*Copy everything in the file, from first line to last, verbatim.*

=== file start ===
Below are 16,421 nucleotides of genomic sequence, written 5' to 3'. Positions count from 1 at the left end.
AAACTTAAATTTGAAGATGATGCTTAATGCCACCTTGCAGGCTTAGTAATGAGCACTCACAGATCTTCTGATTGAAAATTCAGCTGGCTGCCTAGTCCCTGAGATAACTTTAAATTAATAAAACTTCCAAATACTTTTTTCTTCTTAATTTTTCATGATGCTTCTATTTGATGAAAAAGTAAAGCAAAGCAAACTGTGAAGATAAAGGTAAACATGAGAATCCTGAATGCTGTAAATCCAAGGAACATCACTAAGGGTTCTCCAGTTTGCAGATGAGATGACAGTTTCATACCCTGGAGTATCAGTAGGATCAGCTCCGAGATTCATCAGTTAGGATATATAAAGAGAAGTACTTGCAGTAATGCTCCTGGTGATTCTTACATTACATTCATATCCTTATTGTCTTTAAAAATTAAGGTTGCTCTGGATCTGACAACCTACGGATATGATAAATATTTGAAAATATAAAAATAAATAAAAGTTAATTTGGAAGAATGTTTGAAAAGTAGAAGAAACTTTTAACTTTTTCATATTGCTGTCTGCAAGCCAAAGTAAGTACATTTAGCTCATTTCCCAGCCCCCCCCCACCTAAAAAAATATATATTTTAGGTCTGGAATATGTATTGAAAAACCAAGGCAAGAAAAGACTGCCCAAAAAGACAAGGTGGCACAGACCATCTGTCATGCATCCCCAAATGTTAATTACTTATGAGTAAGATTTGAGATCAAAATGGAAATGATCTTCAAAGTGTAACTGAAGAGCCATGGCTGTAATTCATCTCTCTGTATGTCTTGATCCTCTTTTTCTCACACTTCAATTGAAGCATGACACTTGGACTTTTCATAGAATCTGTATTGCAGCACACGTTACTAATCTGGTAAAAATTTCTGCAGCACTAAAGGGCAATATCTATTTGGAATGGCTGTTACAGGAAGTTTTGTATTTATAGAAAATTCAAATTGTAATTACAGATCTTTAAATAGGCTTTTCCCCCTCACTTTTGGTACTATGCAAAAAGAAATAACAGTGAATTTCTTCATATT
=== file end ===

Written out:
Below are 16,421 nucleotides of genomic sequence, written 5' to 3'. Positions count from 1 at the left end.
AAACTTAAATTTGAAGATGATGCTTAATGCCACCTTGCAGGCTTAGTAATGAGCACTCACAGATCTTCTGATTGAAAATTCAGCTGGCTGCCTAGTCCCTGAGATAACTTTAAATTAATAAAACTTCCAAATACTTTTTTCTTCTTAATTTTTCATGATGCTTCTATTTGATGAAAAAGTAAAGCAAAGCAAACTGTGAAGATAAAGGTAAACATGAGAATCCTGAATGCTGTAAATCCAAGGAACATCACTAAGGGTTCTCCAGTTTGCAGATGAGATGACAGTTTCATACCCTGGAGTATCAGTAGGATCAGCTCCGAGATTCATCAGTTAGGATATATAAAGAGAAGTACTTGCAGTAATGCTCCTGGTGATTCTTACATTACATTCATATCCTTATTGTCTTTAAAAATTAAGGTTGCTCTGGATCTGACAACCTACGGATATGATAAATATTTGAAAATATAAAAATAAATAAAAGTTAATTTGGAAGAATGTTTGAAAAGTAGAAGAAACTTTTAACTTTTTCATATTGCTGTCTGCAAGCCAAAGTAAGTACATTTAGCTCATTTCCCAGCCCCCCCCCACCTAAAAAAATATATATTTTAGGTCTGGAATATGTATTGAAAAACCAAGGCAAGAAAAGACTGCCCAAAAAGACAAGGTGGCACAGACCATCTGTCATGCATCCCCAAATGTTAATTACTTATGAGTAAGATTTGAGATCAAAATGGAAATGATCTTCAAAGTGTAACTGAAGAGCCATGGCTGTAATTCATCTCTCTGTATGTCTTGATCCTCTTTTTCTCACACTTCAATTGAAGCATGACACTTGGACTTTTCATAGAATCTGTATTGCAGCACACGTTACTAATCTGGTAAAAATTTCTGCAGCACTAAAGGGCAATATCTATTTGGAATGGCTGTTACAGGAAGTTTTGTATTTATAGAAAATTCAAATTGTAATTACAGATCTTTAAATAGGCTTTTCCCCCTCACTTTTGGTACTATGCAAAAAGAAATAACAGTGAATTTCTTCATATT